Comments

  1. Drew Jollard says

    I’ve really come to the conclusion that the most tangible way in creating effective change for LGBT lies in…..our hands. And truly boils down to us coming out, and being transparent with those around us.

    I say this from personal experience with my own family. For years I waited hoping, and wishful thinking that with legislative change, and judicial progress, and others speaking in favor of our rights, and elected officials my family admired speaking favorably of us, and even our state passing gay mariage would help that positive mental shift….but nothing. They didn’t get it, nor did they want to get it.

    It was all foreign to them.

    UNTIL me- their son, brother, nephew, cousin, grandson, uncle- came out. When I came out, it humanized it all for them. They got it, and by virtue of knowing me they felt like they were almost indirectly part of our community. For some it took longer than others, but almost all of them are accepting and even championing gay rights.

    I helped that happen.

    -Be the change you wish to see. Don’t wait for heterosexual politicians and elected officials to mandate a stop on homophobia. Come out, live openly/honestly, and be that change and see what an incredible impact it will have on those around you. THAT is how you make societal change.

  2. Alex Parrish says

    Very touching and so very, very important. Thank you Derek for your strength and courage. We can only imagine how much your honesty has and will cost you, but rest assured, you have unimaginably large support in the LGBT community and beyond.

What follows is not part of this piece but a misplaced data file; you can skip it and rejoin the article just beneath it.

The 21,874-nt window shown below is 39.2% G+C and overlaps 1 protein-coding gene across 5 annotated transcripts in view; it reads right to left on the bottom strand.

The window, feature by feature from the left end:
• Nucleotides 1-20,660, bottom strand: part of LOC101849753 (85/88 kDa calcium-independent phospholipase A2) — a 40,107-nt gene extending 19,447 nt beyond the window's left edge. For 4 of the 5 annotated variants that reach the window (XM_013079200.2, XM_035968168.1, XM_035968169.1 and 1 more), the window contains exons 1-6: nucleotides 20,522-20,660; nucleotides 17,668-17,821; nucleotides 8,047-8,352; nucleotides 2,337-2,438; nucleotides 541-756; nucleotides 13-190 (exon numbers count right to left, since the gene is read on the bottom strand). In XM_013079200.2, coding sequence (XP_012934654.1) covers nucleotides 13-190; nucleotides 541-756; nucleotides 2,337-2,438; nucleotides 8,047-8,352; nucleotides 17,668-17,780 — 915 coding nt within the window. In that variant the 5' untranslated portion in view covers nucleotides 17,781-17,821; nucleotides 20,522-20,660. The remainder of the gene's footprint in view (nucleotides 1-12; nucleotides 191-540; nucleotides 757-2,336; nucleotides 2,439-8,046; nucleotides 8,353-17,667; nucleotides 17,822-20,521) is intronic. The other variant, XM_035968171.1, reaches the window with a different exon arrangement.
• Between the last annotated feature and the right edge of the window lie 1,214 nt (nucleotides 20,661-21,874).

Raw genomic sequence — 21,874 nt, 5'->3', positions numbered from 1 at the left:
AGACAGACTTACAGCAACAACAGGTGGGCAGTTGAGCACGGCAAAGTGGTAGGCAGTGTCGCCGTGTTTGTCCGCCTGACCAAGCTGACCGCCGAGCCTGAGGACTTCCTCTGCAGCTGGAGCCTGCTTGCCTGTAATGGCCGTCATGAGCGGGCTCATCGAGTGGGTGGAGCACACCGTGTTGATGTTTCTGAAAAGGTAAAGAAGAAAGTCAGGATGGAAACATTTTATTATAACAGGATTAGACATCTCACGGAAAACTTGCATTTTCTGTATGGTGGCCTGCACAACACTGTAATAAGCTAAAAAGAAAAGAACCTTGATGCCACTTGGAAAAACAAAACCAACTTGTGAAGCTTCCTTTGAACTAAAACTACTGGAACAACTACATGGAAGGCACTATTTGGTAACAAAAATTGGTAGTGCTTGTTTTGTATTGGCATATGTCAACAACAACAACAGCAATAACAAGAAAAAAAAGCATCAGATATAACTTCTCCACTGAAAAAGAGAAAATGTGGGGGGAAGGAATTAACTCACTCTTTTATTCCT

3. Stefan says

    @Drew–Thanks for writing that. You’re so right. I remember when I decided to expand my “coming out” to co-workers, some of my less close friends, and my extended family. Just as it was with my parents and close friends, there was a little time needed for adjustment but now they’re almost all supportive of gay rights.

    The most amazing part is that those who remain vehemently opposed to my “lifestyle” have become marginalized. Even if people struggle to understand and support those who are gay, most can recognize when someone is being a bully or jerk to a good person. When you live your life with honesty and kindness and happiness it makes any people who are hateful toward you seem deeply troubled. Eventually that same dynamic is what will drive current BSA leadership and similar groups into obscurity.

  4. ErstwhileScouter says

    Everyone who’s been involved in these camps and knows the type of personality that succeeds in this type of role, knows that he is not the “only one”. Yet the leadership of the Boy Scouts will cast him out and have him shunned.

    I applaud his courage, but my heart goes out to him, because I know that he will not be able to continue in scouting.

    He is a martyr for a worthwhile cause. Scouting and its Mormon overlords need to be encouraged to change from every angle.

  5. SoSeriouslyY says

    You can see how nervous and fearful he is. He’s braver than most folks. He states his position well and (I guess) just tendered his resignation.

    I know families who are involved with Scouting, and they are (to a one) some of the most LGBT friendly folks I have ever met. One family actually threw an Engagement Party for me and my soon-to-be hubby.

    It really is sad that the Upper Management of the BSA is so insanely shortsighted. This guy has been an amazing employee (I mean the guy is excited by getting a rock for an award, that’s the very definition of a team player).

    I wish him well and hope he finds a terrific job.

  6. says

    What century are you people living in, in the U.S.A.? Here in Canada I can’t remember a time when it was illegal to be a gay boy Scout. I was a Scout for years when I was a kid and had a great time. I feel sorry for this young guy – having to go through this nonsense in the 21st Century. U.S.A. wake up!!

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